WebSockets are incredibly performing when you need a continuous dialogue between the Frontend and the Backend of an application.
If you combine them with Protobuf to structure the message exchange, you have a great combination for near-realtime data exchange.
I’ve recently found myself in need to integrate a remote WebSocket with Protobuf directly in the frontend, without using a backend to elaborate the data, in order to be faster and avoid server load.
While the integration was quite easy, I had troubles finding a good documented tutorial from start to end for frontend (no Node.JS or similar), so here we are.
Libraries and Dependancies
Easiest way is to use
npm to maintain ProtobufJS, or if you prefer you can use a free CDN
At the time of writing the stable version is 6.10.2 so the complete inclusion is:
Bottom line, just find the latest version of
protobuf.min.js and include it in your page.
Listen to the WebSocket
The WebSocket implementation is pretty straightforward, and you can find more information here.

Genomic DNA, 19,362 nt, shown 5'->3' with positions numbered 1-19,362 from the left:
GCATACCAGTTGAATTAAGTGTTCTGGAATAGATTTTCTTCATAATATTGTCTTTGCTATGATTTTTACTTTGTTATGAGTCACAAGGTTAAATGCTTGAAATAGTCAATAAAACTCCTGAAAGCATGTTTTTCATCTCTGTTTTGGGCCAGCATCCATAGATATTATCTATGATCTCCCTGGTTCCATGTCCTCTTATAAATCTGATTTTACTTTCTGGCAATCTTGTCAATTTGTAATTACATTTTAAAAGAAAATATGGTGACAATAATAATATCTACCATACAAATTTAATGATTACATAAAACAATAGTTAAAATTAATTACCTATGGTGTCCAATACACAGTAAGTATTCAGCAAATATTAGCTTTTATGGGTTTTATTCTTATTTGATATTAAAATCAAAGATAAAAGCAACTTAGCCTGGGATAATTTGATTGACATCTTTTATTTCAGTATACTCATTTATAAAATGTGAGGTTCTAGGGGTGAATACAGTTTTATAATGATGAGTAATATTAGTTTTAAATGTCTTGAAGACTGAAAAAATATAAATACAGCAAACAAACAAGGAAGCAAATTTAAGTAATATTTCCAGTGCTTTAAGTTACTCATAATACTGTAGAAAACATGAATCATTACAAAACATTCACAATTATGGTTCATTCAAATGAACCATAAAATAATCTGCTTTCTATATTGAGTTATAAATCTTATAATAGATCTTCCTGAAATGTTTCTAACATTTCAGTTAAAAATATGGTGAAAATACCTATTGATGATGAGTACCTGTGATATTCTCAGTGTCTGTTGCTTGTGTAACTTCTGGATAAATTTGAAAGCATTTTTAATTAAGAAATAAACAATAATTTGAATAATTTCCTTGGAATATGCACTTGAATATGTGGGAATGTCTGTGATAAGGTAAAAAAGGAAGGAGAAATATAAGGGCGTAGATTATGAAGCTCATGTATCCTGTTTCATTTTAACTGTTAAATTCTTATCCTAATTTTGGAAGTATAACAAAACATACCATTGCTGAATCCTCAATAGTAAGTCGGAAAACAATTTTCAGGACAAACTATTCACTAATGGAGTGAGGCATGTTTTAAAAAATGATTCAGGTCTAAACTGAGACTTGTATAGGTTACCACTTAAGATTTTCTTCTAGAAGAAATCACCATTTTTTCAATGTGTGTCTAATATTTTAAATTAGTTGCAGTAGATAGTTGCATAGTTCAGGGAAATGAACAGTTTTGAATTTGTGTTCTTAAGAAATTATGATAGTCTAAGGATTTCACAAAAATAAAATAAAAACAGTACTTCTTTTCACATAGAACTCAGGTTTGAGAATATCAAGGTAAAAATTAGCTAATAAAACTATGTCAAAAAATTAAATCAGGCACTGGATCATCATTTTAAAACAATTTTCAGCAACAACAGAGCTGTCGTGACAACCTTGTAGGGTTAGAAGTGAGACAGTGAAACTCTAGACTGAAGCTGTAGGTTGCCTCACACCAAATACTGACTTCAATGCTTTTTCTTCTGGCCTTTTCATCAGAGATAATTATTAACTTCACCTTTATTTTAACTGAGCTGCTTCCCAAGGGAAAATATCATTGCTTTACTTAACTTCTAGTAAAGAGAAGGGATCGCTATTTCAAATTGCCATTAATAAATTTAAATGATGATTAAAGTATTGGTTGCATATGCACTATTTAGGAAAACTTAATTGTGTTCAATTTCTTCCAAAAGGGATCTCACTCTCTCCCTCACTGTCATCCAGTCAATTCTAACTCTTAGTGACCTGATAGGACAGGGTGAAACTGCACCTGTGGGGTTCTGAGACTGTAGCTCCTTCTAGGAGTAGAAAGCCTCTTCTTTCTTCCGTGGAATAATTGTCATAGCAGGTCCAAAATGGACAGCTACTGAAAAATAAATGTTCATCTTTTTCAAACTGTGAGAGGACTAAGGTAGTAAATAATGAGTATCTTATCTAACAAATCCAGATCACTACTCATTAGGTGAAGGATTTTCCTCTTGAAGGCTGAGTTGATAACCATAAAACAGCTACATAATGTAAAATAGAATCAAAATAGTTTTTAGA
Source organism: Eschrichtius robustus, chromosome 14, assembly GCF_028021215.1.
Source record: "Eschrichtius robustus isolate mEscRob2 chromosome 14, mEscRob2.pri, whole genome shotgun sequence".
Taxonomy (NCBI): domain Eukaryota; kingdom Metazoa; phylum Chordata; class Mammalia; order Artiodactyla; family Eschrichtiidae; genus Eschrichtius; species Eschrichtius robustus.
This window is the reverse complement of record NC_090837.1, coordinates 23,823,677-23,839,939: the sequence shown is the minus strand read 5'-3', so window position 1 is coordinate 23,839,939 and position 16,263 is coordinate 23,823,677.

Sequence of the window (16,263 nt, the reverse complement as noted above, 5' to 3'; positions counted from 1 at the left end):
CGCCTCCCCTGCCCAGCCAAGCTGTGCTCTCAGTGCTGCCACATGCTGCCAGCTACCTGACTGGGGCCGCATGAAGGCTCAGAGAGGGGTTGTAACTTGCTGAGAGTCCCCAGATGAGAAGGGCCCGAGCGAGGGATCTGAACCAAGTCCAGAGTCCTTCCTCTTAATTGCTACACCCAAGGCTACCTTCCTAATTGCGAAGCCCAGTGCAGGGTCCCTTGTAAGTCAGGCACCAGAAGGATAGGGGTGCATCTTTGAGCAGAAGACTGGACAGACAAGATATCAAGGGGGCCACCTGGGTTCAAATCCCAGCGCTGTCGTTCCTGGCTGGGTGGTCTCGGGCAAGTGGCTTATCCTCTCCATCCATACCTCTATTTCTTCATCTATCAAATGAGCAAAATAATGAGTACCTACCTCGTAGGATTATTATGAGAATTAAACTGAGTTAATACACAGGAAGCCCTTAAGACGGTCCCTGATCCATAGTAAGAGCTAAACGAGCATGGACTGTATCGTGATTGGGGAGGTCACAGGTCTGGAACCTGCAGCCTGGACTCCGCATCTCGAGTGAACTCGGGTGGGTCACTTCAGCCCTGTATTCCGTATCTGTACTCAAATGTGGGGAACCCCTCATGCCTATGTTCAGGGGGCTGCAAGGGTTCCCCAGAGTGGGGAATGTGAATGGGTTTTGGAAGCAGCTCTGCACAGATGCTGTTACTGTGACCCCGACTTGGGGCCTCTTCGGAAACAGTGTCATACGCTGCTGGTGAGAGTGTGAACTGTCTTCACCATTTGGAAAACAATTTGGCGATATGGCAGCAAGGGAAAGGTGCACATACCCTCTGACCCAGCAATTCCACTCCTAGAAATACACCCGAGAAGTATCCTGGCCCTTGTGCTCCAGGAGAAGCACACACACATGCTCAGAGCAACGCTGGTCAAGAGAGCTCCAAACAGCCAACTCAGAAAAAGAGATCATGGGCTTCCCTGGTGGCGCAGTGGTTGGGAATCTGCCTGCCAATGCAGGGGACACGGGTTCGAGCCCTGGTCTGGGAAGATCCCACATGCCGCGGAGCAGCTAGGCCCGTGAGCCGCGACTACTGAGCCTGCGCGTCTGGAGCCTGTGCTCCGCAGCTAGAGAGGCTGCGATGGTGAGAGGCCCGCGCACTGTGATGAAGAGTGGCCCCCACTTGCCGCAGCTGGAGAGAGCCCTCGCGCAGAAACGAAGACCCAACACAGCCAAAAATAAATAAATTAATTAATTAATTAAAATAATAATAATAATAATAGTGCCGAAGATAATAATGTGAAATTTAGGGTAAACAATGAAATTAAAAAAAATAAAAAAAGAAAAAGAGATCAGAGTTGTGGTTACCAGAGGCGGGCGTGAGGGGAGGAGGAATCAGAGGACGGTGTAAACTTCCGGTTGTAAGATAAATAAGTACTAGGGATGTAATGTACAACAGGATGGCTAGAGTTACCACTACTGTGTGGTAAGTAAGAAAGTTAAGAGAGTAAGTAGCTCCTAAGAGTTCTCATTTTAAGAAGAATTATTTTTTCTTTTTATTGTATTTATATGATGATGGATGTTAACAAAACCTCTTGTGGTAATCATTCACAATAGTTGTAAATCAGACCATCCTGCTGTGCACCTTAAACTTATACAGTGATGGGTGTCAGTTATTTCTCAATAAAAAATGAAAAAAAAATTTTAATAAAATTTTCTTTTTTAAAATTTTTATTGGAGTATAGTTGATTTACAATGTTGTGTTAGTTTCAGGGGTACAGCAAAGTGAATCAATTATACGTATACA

The most important change compared to online tutorials I found, is that you need to specify the binaryType of the socket, as shown below
socket.binaryType = 'arraybuffer'
Apart from this change, the implementation is easy:
- You create the WebSocket
- You listen for the connection to open and send the initial message
- You keep listening for incoming messages
Here’s the full code for the WebSocket part
Protobuf to decode the message
If you try to
console.log the message received from the last Listener, you will receive a base64 encoded binary array. This is where Protobuf comes in to decode the message and provide the usable message.
To get started you need to create a
.proto file which contains the instructions on how to interpret the binary array you receive. If, like me, you’re implementing this for a remote service, they will provide the .proto file, or you can write one yourself based on their specs. The format is pretty straightforward and it looks like this:
required string title= 1;
required int32 id = 2;
optional string text = 3;
Once you have the
.proto file, just save it and place it in a path that can be reached by the WebServer. In my example I’ve saved it as
Now that we have the
.proto file ready, we can use it to decode the message that is coming to us from the WebSocket. Expanding the code at point 3 above, we have something like this
The whole thing